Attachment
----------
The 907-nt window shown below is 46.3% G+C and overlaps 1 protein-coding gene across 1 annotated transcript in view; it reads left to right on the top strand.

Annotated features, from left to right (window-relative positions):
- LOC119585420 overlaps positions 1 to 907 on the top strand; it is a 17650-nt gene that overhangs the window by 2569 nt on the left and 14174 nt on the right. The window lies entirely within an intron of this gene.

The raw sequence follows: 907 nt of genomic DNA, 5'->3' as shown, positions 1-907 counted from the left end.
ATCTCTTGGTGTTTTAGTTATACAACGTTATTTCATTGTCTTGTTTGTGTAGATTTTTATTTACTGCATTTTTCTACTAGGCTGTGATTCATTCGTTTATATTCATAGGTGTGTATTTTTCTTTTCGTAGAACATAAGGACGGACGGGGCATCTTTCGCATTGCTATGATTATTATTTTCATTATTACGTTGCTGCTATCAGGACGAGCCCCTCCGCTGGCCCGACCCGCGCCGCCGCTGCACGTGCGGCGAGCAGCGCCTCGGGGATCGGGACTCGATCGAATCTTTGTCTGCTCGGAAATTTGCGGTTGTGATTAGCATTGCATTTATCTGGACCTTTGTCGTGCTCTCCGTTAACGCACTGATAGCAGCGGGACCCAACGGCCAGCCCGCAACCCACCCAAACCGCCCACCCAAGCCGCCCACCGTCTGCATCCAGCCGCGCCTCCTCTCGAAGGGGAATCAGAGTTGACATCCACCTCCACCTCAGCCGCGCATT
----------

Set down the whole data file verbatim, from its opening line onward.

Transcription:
The 907-nt window shown below is 46.3% G+C and overlaps 1 protein-coding gene across 1 annotated transcript in view; it reads left to right on the top strand.

Annotated features, from left to right (window-relative positions):
- LOC119585420 overlaps positions 1 to 907 on the top strand; it is a 17650-nt gene that overhangs the window by 2569 nt on the left and 14174 nt on the right. The window lies entirely within an intron of this gene.

The raw sequence follows: 907 nt of genomic DNA, 5'->3' as shown, positions 1-907 counted from the left end.
ATCTCTTGGTGTTTTAGTTATACAACGTTATTTCATTGTCTTGTTTGTGTAGATTTTTATTTACTGCATTTTTCTACTAGGCTGTGATTCATTCGTTTATATTCATAGGTGTGTATTTTTCTTTTCGTAGAACATAAGGACGGACGGGGCATCTTTCGCATTGCTATGATTATTATTTTCATTATTACGTTGCTGCTATCAGGACGAGCCCCTCCGCTGGCCCGACCCGCGCCGCCGCTGCACGTGCGGCGAGCAGCGCCTCGGGGATCGGGACTCGATCGAATCTTTGTCTGCTCGGAAATTTGCGGTTGTGATTAGCATTGCATTTATCTGGACCTTTGTCGTGCTCTCCGTTAACGCACTGATAGCAGCGGGACCCAACGGCCAGCCCGCAACCCACCCAAACCGCCCACCCAAGCCGCCCACCGTCTGCATCCAGCCGCGCCTCCTCTCGAAGGGGAATCAGAGTTGACATCCACCTCCACCTCAGCCGCGCATT